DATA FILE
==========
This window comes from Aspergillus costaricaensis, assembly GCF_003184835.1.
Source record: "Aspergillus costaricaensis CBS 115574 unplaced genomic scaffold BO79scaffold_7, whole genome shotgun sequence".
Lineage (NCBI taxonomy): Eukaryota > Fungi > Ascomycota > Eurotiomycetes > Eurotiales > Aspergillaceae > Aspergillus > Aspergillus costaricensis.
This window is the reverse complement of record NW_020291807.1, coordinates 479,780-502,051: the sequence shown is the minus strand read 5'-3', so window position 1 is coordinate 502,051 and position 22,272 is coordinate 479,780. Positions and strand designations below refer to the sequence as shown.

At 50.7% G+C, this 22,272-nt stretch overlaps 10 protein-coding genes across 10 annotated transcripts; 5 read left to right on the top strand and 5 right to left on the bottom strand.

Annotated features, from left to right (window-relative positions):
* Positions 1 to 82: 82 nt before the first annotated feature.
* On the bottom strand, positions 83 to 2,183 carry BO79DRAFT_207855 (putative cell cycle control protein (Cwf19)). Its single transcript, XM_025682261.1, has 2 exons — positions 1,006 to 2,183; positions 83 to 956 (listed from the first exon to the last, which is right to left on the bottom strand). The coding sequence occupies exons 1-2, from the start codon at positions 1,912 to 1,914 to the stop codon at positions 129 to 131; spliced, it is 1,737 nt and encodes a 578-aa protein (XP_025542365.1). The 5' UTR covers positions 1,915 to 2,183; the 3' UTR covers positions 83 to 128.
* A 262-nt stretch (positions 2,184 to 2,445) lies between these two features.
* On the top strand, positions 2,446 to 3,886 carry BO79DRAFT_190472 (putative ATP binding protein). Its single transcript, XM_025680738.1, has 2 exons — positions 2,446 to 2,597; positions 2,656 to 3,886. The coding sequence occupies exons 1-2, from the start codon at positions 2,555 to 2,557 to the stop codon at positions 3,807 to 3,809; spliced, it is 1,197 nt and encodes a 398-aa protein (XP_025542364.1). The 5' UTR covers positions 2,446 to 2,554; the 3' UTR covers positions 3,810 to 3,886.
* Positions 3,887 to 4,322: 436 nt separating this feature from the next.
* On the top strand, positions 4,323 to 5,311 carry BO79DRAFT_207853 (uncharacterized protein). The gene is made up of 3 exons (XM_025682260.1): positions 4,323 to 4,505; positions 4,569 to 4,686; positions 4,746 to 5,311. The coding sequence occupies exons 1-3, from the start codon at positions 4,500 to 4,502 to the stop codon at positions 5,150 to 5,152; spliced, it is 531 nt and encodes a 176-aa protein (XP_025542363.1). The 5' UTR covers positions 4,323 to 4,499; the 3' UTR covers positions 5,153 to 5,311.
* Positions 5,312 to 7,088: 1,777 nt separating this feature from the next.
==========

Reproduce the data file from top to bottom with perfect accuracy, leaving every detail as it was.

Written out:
This window comes from Aspergillus costaricaensis, assembly GCF_003184835.1.
Source record: "Aspergillus costaricaensis CBS 115574 unplaced genomic scaffold BO79scaffold_7, whole genome shotgun sequence".
Lineage (NCBI taxonomy): Eukaryota > Fungi > Ascomycota > Eurotiomycetes > Eurotiales > Aspergillaceae > Aspergillus > Aspergillus costaricensis.
This window is the reverse complement of record NW_020291807.1, coordinates 479,780-502,051: the sequence shown is the minus strand read 5'-3', so window position 1 is coordinate 502,051 and position 22,272 is coordinate 479,780. Positions and strand designations below refer to the sequence as shown.

At 50.7% G+C, this 22,272-nt stretch overlaps 10 protein-coding genes across 10 annotated transcripts; 5 read left to right on the top strand and 5 right to left on the bottom strand.

Annotated features, from left to right (window-relative positions):
* Positions 1 to 82: 82 nt before the first annotated feature.
* On the bottom strand, positions 83 to 2,183 carry BO79DRAFT_207855 (putative cell cycle control protein (Cwf19)). Its single transcript, XM_025682261.1, has 2 exons — positions 1,006 to 2,183; positions 83 to 956 (listed from the first exon to the last, which is right to left on the bottom strand). The coding sequence occupies exons 1-2, from the start codon at positions 1,912 to 1,914 to the stop codon at positions 129 to 131; spliced, it is 1,737 nt and encodes a 578-aa protein (XP_025542365.1). The 5' UTR covers positions 1,915 to 2,183; the 3' UTR covers positions 83 to 128.
* A 262-nt stretch (positions 2,184 to 2,445) lies between these two features.
* On the top strand, positions 2,446 to 3,886 carry BO79DRAFT_190472 (putative ATP binding protein). Its single transcript, XM_025680738.1, has 2 exons — positions 2,446 to 2,597; positions 2,656 to 3,886. The coding sequence occupies exons 1-2, from the start codon at positions 2,555 to 2,557 to the stop codon at positions 3,807 to 3,809; spliced, it is 1,197 nt and encodes a 398-aa protein (XP_025542364.1). The 5' UTR covers positions 2,446 to 2,554; the 3' UTR covers positions 3,810 to 3,886.
* Positions 3,887 to 4,322: 436 nt separating this feature from the next.
* On the top strand, positions 4,323 to 5,311 carry BO79DRAFT_207853 (uncharacterized protein). The gene is made up of 3 exons (XM_025682260.1): positions 4,323 to 4,505; positions 4,569 to 4,686; positions 4,746 to 5,311. The coding sequence occupies exons 1-3, from the start codon at positions 4,500 to 4,502 to the stop codon at positions 5,150 to 5,152; spliced, it is 531 nt and encodes a 176-aa protein (XP_025542363.1). The 5' UTR covers positions 4,323 to 4,499; the 3' UTR covers positions 5,153 to 5,311.
* Positions 5,312 to 7,088: 1,777 nt separating this feature from the next.